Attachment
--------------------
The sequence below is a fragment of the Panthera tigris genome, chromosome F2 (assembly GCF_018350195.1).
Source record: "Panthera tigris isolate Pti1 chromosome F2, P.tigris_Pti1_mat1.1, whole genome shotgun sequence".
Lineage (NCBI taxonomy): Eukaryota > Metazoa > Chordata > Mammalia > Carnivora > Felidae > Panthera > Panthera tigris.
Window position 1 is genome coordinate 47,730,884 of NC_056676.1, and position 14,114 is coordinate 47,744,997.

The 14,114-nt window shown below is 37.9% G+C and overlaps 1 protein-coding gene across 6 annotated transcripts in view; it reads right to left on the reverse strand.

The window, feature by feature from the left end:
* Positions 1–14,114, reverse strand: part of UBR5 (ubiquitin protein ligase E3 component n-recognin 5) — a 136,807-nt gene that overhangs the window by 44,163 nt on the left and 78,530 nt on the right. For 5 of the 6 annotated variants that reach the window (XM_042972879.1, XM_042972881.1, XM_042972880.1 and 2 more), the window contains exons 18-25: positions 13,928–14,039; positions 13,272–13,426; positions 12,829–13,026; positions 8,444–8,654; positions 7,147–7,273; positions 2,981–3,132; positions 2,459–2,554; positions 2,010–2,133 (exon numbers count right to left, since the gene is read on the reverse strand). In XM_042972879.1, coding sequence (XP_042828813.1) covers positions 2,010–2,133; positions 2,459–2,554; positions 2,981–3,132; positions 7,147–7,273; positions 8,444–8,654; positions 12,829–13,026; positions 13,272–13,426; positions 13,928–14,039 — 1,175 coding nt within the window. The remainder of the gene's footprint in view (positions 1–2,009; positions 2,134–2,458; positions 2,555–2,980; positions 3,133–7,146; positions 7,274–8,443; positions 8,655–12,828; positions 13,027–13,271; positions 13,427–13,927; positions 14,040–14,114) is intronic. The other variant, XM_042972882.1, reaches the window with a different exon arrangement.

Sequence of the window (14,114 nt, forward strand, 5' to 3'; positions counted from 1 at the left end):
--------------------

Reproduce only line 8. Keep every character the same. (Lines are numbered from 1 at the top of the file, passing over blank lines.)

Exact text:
Sequence of the window (14,114 nt, forward strand, 5' to 3'; positions counted from 1 at the left end):